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The Poetry Brothel, produced by The Poetry Society of New York, is a conceptual group that presents poets as characters—or “high courtesans,” as they say. The Brothel aims to take poetry outside the classroom and lecture hall and “place it in the lush interiors of a bordello.” Made up of a cast of “Whores” who put on innovative events staged to feel like the fin-de-siècle brothels in New Orleans and Paris, this band of poets strives to evoke the avant-garde movements and French Symbolists of the 19th century. The poets act as whores, calling their audience their “Johns” and, as you can imagine, the events are not your Mother’s poetry readings. Their next event isn’t until January 23rd at The Back Room (invite below), but the group has offered up a list of their favorite nightlife places where poets can bide their time until then. Here is the Poetry Brothel’s top places to live the poet’s life: places where poetry is inspired, where poets hang out, or maybe where one can find the ghosts poets past.

1) The Back Room – as much as we hate to plug our own venue (not really, we’re whores), Sunday nights at The Back Room are the best nights to meet poets, listen to poetry, talk about poetry, and be inspired to write poetry, because all those things are exactly what we at The Poetry Brothel aim to do.

2) The Brooklyn Bridge – I don’t know about you, but most of the poets I know are broke half the time. (See Mike Todd’s famous quote: “I’ve never been poor, only broke. Being poor is a frame of mind. Being broke is only a temporary situation.”) Grab a flask of homemade absinthe, a moleskin journal, and a walk across the Brooklyn Bridge; you’ll be seeing ghosts and writing poems in no time. If you’re feeling friendly, you’ll probably also run into a few Walt Whitman fanatics.

3) Goodbye Blue Monday – It’s a bar, coffee shop, art gallery, antique store, music venue, etc, with an artist-in-residence at all times. They have poetry readings most Friday nights (The Stain of Poetry) and some other nights throughout the week. The decor is as bizarre as the clientele, a mix of weirdo and beautiful poets, musicians and visual artists. Good times.

4) KGB Bar – Hosts literary readings almost every night throughout the week, and on Monday nights they’re always good. Best American Poetry series editor David Lehman started the Monday night reading series there back in the early 90’s, and since then, it’s become somewhat of a literary mecca. If you want to hear award-winning poets in an intimate setting, KGB is the place to do it. Get there early. It’s small and fills up fast.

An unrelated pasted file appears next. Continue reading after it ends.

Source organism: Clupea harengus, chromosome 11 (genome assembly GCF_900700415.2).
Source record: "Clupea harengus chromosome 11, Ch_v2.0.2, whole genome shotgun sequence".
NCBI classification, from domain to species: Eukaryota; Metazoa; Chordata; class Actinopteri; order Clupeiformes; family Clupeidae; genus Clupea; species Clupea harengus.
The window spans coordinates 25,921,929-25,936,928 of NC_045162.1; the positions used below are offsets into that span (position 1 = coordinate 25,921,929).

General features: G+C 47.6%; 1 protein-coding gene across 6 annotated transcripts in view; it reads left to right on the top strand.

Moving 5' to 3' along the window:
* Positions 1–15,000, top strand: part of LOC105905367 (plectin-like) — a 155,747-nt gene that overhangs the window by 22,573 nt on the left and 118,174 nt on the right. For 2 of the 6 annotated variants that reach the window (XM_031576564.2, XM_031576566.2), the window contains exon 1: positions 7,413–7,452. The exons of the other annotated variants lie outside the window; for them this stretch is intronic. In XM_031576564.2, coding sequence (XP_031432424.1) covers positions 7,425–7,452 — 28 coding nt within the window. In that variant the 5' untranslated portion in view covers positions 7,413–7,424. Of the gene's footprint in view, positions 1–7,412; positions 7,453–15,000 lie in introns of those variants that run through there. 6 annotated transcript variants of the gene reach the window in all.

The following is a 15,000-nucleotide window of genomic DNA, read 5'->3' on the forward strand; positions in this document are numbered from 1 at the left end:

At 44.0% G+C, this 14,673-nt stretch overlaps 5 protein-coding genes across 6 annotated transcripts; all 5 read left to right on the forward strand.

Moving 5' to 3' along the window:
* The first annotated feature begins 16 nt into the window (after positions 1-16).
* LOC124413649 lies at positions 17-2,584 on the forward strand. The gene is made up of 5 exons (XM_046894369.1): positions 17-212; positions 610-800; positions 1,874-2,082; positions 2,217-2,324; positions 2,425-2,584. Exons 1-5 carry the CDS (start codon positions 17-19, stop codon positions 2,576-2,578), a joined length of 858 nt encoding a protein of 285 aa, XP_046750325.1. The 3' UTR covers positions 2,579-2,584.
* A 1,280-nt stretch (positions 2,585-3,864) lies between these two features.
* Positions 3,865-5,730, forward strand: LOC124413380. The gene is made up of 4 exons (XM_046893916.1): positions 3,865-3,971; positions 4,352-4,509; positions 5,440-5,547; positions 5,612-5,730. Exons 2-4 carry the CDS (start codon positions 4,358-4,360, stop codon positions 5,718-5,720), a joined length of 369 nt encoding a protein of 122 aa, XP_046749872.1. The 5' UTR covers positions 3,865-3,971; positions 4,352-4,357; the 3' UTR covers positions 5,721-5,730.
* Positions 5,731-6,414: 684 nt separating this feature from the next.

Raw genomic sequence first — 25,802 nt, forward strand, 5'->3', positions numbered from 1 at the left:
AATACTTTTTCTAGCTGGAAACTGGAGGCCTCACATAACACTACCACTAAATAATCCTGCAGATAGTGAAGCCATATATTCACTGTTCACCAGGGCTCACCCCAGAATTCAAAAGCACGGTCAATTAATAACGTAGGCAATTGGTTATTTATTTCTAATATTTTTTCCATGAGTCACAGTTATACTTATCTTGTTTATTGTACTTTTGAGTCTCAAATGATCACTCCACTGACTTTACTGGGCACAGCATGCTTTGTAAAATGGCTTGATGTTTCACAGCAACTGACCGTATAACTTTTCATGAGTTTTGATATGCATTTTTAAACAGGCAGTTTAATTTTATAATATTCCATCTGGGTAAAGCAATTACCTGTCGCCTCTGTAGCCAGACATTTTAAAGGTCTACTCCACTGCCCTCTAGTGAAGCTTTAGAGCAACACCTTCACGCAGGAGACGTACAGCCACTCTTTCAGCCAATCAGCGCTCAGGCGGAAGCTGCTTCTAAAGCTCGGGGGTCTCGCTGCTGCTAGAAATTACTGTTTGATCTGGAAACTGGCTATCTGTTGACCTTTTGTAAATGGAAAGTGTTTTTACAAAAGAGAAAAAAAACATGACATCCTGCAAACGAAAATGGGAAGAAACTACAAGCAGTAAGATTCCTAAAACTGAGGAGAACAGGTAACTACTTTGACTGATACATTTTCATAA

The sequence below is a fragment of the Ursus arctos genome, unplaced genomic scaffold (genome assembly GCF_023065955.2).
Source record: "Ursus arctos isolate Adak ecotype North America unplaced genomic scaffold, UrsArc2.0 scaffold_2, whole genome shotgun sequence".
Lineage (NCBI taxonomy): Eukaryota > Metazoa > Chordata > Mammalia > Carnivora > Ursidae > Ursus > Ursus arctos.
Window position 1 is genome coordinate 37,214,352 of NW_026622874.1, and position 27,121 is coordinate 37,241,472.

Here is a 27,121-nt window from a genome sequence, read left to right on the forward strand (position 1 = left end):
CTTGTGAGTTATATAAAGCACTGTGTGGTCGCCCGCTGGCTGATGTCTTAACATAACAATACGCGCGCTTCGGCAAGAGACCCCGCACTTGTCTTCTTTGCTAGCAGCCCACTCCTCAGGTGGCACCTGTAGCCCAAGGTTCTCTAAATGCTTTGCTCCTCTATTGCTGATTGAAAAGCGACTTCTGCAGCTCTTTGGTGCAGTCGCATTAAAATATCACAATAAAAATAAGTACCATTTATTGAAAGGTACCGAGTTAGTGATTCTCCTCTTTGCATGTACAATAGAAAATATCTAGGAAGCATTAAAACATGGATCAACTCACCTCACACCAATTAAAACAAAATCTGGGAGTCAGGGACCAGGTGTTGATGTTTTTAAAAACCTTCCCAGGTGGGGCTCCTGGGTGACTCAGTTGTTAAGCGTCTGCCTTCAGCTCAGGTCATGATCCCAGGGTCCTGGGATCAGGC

5) Cafe Loup – On Tuesday and Wednesday nights particularly, Cafe Loup is the place to go to meet up-and-coming poets. Professors and students alike in MFA programs at the New School and NYU go there after class to drink and mingle with each other in a more informal setting. In addition, many of the major readings throughout the year (Best American Poetry, National Book Critics Circle Awards, National Book Award) take place at the New School Auditorium (which is a block away from Loup), and Cafe Loup is always the after-party destination.

Runners up include: Bowery Poetry Club Chelsea Hotel Battery Park City Raines Law Room Rose Live Music

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Graham Elliot Bowles, Chef

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The number of superlatives used to describe Graham Elliot Bowles are basically endless. Maybe he’s Chicago’s Sci-Fi Chef, for the various molecular gastronomy tricks he’s constantly inventing and employing in the kitchen, like mac n’cheese with truffle bubbles and trumpet mushrooms or a signature foie gras strawberry Pop Rocks dish. Maybe he’s Chicago’s Rock Star Chef, for the various bands he’s befriended through his restaurant (see: The Get Up Kids, Thievery Cooperation). Or maybe he’s America’s Young Gun Chef, for the various awards and distinctions he’s earned over the years, prior to turning 32.